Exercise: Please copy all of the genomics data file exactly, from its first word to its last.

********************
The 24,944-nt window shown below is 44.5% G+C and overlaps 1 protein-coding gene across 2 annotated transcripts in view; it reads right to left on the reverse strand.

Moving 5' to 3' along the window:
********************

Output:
The 24,944-nt window shown below is 44.5% G+C and overlaps 1 protein-coding gene across 2 annotated transcripts in view; it reads right to left on the reverse strand.

Moving 5' to 3' along the window: